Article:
Abu Dhabi, UAESunday 26 May 2019

Palestine lives in fear of Israeli reprisals following teen deaths

Israeli crackdown on Hamas could lead to full-scale conflict of the kind that killed hundreds in Gaza in 2008 and 2012.
A boy stands amid the rubble of the home in Hebron of Marwan Qawasmeh, one of two Hamas members named by Israel as prime suspects in the murder of three kidnapped Israeli teenagers, which was destroyed by the Israeli army on July 1, 2014. Ahmad Gharabli / AFP
A boy stands amid the rubble of the home in Hebron of Marwan Qawasmeh, one of two Hamas members named by Israel as prime suspects in the murder of three kidnapped Israeli teenagers, which was destroyed by the Israeli army on July 1, 2014. Ahmad Gharabli / AFP

TEL AVIV // Tensions rose in Israel and the West Bank a day after the bodies of three teenagers missing since June 12 were discovered in a field near Hebron.

Israeli airstrikes hit 34 sites in Gaza as fears rose of increasing military action in the strip to punish Hamas and the houses of the two suspects in the murders were blown up by soldiers in Hebron.

Israeli troops also shot dead an 18-year-old Palestinian man in the West Bank city of Jenin.

Meanwhile in Modi’in, outside Jerusalem, a funeral was held for Eyal Yifrach, Gilad Shaar, and Naftali Frankel, who were found dead on Monday afternoon, buried in a shallow grave in a field in Halhul, just a few miles from the bus stop where they were kidnapped.

Palestinian news agency Ma’an reported that two Palestinians were attacked in Jerusalem, one of whom was chased by a gang of Israelis chanting “Death to Arabs” before being assaulted with clubs and stones. The other victim was a taxi driver, and Israeli police confirmed that they had taken a 17-year-old into custody.

As the burials were taking place, news channels broadcast for the first time a recording of the voice of one of the youths who managed to phone the emergency services at 10.20pm, shortly after they were snatched.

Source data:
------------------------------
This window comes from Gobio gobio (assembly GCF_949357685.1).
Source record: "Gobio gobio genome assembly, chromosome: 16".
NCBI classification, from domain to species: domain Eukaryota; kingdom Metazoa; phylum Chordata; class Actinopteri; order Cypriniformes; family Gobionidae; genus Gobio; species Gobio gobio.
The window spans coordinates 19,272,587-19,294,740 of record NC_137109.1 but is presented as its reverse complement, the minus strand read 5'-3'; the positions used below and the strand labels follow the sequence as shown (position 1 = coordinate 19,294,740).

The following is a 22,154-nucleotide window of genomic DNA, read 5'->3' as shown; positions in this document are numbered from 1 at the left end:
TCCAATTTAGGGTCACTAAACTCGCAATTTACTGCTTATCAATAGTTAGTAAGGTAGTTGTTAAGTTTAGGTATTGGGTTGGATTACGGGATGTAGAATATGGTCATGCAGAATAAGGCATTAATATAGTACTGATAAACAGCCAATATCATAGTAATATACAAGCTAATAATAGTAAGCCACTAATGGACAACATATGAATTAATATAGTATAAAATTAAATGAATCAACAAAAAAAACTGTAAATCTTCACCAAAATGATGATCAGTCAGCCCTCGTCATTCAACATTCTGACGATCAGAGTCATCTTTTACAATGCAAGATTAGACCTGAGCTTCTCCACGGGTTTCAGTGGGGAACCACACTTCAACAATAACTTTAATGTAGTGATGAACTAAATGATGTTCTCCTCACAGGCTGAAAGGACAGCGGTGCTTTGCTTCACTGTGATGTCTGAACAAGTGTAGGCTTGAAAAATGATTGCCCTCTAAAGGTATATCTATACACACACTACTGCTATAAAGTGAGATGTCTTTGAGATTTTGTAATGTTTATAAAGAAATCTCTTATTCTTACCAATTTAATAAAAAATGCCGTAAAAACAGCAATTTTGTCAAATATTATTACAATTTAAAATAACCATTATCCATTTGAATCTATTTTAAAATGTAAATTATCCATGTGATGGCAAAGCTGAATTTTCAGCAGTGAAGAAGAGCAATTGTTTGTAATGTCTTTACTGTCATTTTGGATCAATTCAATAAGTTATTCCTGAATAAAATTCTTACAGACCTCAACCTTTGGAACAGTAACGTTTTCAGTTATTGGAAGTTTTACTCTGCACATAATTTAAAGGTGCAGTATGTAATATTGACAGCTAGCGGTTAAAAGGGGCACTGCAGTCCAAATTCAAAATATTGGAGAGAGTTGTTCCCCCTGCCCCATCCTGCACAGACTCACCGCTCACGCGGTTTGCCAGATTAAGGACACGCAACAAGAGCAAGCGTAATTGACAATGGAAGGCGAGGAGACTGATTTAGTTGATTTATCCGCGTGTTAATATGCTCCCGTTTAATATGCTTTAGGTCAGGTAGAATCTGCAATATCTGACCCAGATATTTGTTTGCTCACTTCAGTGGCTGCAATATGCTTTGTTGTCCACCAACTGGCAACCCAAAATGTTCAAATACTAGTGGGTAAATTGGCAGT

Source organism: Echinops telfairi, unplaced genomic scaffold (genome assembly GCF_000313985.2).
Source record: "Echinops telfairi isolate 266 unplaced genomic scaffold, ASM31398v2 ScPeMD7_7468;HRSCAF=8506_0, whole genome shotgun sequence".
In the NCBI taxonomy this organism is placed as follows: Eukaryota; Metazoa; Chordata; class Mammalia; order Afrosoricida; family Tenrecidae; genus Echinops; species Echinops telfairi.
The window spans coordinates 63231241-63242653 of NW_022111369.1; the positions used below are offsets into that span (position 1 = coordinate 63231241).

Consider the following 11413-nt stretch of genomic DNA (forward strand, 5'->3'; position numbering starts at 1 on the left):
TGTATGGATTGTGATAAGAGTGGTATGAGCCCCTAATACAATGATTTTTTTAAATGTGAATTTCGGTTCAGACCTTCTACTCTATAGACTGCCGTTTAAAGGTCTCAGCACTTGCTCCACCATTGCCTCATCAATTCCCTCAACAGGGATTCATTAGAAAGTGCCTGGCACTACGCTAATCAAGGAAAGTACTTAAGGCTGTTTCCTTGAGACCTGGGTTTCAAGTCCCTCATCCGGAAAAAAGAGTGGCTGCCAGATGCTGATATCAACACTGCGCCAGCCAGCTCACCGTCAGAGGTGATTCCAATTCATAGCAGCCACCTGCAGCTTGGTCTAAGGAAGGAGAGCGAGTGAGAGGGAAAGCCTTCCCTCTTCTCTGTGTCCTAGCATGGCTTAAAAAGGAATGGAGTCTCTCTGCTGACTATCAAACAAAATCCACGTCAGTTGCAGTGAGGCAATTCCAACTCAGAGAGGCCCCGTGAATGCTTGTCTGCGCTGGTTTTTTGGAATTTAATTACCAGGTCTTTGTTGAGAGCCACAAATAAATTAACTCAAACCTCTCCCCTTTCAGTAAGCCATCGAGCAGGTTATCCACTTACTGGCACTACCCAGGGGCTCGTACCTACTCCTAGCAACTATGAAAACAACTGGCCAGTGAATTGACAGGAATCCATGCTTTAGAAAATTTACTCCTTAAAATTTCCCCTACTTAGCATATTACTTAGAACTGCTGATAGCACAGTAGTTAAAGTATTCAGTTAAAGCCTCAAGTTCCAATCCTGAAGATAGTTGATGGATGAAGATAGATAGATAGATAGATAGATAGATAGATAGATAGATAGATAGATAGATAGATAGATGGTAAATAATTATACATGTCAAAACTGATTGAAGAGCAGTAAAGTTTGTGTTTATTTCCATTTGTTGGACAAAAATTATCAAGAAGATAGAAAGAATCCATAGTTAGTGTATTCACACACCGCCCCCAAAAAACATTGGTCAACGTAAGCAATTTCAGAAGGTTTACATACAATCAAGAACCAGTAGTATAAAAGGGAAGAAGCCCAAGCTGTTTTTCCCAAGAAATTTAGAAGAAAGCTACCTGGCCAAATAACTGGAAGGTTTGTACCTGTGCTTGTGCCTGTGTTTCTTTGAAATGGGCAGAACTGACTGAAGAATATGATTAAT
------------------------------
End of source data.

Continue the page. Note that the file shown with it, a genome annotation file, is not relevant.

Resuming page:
“They kidnapped me,” whispers a voice, identified as that of Gilad Shaar.

“Get your head down, head down,” urges a voice in heavily accented Hebrew, said to be that of one of the kidnappers.

The police were unable to trace the call and, dismissing it as a hoax, did not pass on the information to the army until hours after the teens were reported missing.

The Israeli cabinet is understood to be divided on what further action to take against Hamas, which it blames for the kidnapping.

Hamas has not confirmed or denied its involvement.

So far, 419 Palestinians have been arrested across the West Bank, with only 276 linked to Hamas, and hundreds of homes have been raided. Five Palestinians were killed as Israeli forces searched for the teens.

Speaking to the BBC, IDF spokesman lieutenant colonel Peter Lerner argued that the three-week crackdown was proportionate.

“[Hamas] has a policy of abduction, so we have to inflict a certain amount of pressure on the organisation so they realise it is not worth it,” he said.

But Hamas has warned that further attacks on the group in the West Bank or Gaza would lead to retaliatory action, raising fears in Gaza that further airstrikes or targeted assassinations of Hamas leaders could lead to all out conflict.

“If the occupiers carry out an escalation or a war, they will open the gates of hell on themselves,” Hamas spokesman Sami Abu Zuhri said.

Mokhamar Abu Sa’da, a professor of political science at Al Azhar University in Gaza, draws parallels between the current situation and the 2012 conflict with Israel, which was sparked after an Israeli airstrike killed Ahmed Jabari, the second in command in Hamas’s military wing.